“I believe there is so much knowledge in Chatham County hidden behind the trees,” she said. “We are working to bring these people together to share what they know with our community ... There is no excuse for rural brain-drain. We can teach skills that will allow people to live and work in Chatham, to spark entrepreneurship and create cottage industries that utilize the power of creative thinking.”
There is nothing wrong with big industry jobs, Fedele emphasizes. She thinks, for example, that Siler City’s heavy industrial CAM (the Chatham-Siler City Advanced Manufacturing) site will bring welcome opportunities for many underemployed workers in the area. But such employment shouldn’t be a town’s only option.
“This is not looking down on factory jobs,” she said, “but opportunity should be more than just what’s right in front of you.”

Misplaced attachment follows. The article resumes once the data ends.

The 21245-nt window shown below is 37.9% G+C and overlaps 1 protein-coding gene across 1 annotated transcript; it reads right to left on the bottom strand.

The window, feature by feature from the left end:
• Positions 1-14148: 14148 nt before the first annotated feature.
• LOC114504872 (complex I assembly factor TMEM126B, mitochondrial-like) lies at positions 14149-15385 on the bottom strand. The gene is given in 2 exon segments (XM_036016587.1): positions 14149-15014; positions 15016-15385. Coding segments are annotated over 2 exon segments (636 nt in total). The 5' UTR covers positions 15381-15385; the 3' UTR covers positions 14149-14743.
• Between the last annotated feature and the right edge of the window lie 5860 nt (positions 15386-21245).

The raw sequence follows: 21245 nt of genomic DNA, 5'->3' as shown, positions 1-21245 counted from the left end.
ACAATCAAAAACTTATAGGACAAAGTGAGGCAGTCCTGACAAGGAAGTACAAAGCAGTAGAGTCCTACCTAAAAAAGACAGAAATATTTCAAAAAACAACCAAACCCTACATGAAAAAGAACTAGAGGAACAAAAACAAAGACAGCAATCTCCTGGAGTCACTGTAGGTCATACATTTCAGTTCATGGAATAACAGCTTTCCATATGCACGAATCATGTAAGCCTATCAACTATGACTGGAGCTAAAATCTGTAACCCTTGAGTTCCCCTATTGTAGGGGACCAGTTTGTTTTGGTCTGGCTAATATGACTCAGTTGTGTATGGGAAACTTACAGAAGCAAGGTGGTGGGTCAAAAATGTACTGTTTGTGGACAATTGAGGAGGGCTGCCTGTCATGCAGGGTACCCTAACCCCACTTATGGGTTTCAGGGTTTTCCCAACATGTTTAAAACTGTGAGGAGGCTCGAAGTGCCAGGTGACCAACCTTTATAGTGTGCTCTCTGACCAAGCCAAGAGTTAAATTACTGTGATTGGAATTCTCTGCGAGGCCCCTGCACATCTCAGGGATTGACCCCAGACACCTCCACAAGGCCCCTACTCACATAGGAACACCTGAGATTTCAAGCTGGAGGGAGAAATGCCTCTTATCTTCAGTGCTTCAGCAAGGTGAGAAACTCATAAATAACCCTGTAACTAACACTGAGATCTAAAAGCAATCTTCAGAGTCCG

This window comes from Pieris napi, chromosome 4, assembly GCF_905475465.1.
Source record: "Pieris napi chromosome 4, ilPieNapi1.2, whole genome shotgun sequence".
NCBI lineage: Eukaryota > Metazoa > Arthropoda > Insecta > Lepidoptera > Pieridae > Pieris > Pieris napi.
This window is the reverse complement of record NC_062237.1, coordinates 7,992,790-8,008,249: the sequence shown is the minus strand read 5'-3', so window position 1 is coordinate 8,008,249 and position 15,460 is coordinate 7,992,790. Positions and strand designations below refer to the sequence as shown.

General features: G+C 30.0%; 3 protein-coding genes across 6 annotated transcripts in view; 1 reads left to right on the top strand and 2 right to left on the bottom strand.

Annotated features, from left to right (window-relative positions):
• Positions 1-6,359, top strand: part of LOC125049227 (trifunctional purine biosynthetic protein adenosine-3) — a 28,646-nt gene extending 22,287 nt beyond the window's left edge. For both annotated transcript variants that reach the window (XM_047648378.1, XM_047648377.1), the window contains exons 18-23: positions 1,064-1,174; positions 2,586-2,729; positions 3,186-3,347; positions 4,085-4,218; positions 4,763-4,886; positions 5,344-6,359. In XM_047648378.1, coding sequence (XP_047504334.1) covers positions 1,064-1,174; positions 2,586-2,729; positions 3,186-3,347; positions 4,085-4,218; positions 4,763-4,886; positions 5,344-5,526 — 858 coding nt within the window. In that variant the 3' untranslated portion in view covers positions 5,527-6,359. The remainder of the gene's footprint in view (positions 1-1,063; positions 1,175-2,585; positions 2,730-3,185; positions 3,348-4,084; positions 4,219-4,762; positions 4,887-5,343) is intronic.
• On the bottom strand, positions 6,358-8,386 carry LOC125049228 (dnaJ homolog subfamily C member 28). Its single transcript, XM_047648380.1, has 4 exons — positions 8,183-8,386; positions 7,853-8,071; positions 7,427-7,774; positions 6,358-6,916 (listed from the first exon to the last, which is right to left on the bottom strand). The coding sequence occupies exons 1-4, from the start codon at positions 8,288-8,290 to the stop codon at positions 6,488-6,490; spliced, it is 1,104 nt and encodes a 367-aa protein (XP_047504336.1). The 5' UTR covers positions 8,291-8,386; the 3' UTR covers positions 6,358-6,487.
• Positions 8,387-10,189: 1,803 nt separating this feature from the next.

Fedele’s plan for transmogrification is hefty. To see it through, she has enlisted a number of Chatham organizations to partner with her as she nurtures a new swath of Siler City occupations. Her partners include Futures for Kids, Wildes Art Forum & Creativity Sparks, Chatham School of Science and Engineering & the Chatham Center for Innovation, Communities In Schools Chatham County, and the North Carolina Arts Incubator.
“There’s a symbiotic relationship between the Arts Incubator and The Alliance,” said Michael Feezor, the NCAI’s interim director.
Much like The Alliance, though more specific to artists, NCAI works to support developing businesses until they are fiscally capable of expanding elsewhere. Fedele serves on NCAI’s board as its education director. In their brief partnership, the two organizations have already worked together to secure $50,000 in grant money for local entrepreneurs and to launch a STEAM program for children, although their efforts were temporarily stifled when the pandemic struck.
“Our mission is to provide space that’s affordable so that people can try things,” Feezor said. “… We have had great experience incubating (artists) over 18 years and now we can leverage all that to reshape the town.”
Like Fedele, Feezor believes Siler City is the perfect site for cultural expansion and economic growth.